For decades before many states legalized the recreational use of cannabis, a key argument for doing so went something like this: “Legalize it and then tax it. It’ll be a big source of revenue for states. You can also regulate it so people know their marijuana won’t be tainted.”
Four years after Colorado became the first state to decriminalize the drug, and 20 years after California voters approved it for medicinal uses, voters in the Golden State legalized it for all uses in 2016. Policymakers in the state adopted it as a cash cow, using the tax revenue for social programs.
More permissive attitudes toward the long-clandestine drug led to more states allowing it, to the point that panelists who spoke at the 2019 Unified Wine and Grape Symposium called its legalization “a game-changer” for the wine industry. They said value-added products such as teas, edibles and infusions may appeal to some of the educated, affluent customers that have been drawn to wine.
But a funny thing has happened on the way to the legitimization of weed. In California, the cannabis industry is “on the brink of collapse,” the Times of London reported recently. The reason? Taxes and regulations.
“About 75% of cannabis consumed in the state comes from illegal sources,” the Times reports, citing industry figures. “They blame taxes, too much regulation and a failure to tackle illegal competition, which is free from red tape and able to offer cannabis at much lower prices.”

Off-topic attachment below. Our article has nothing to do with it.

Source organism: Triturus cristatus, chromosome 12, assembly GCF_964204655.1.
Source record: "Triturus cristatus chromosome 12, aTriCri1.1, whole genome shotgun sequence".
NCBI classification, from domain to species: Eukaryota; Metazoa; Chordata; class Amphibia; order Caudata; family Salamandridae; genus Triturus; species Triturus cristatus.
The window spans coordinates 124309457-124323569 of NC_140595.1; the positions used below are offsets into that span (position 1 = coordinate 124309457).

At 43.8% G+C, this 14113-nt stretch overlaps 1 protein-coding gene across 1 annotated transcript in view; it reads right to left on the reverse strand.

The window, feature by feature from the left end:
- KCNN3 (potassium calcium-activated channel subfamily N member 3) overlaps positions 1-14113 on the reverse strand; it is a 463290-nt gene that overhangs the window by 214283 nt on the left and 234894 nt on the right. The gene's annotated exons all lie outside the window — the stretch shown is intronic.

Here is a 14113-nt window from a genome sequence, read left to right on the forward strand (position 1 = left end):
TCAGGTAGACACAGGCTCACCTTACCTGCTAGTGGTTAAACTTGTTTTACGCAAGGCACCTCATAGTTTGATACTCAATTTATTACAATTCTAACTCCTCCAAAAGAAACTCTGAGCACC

Industry leaders complain that police do little to stop people who grow a legal product but evade taxes. As retired lawyer John Hinderaker of the blog PowerLine explains, “legal sellers are in somewhat the same position as the taxi companies who tried to get Uber and Lyft banned in various cities.”
Another disadvantage for legal producers is that since marijuana is still federally illegal, many banks still deny services to them, a recent University of California study showed. “Marginalized cannabis communities are missing out on capital,” co-author Keith Taylor said.
Talk of decriminalizing pot has circulated in Congress for years, but many expected it to happen by now. Several bills are in the works this year, but a ban on sales in the District of Columbia was still in a budget plan released on Wednesday, March 9. Is it time for Congress to end the mixed messaging on cannabis?
One suggestion might be for Congress to remove the federal ban but leave the question of legalization up to states, so if states like Idaho and Wyoming don’t want it there, they don’t have to have it.
In any case, we should approach illegal sales as we do bootlegging, which didn’t stop after Prohibition and is still a federal crime. And crack down heavily on the massive amount of pollution and water use from illegal grows.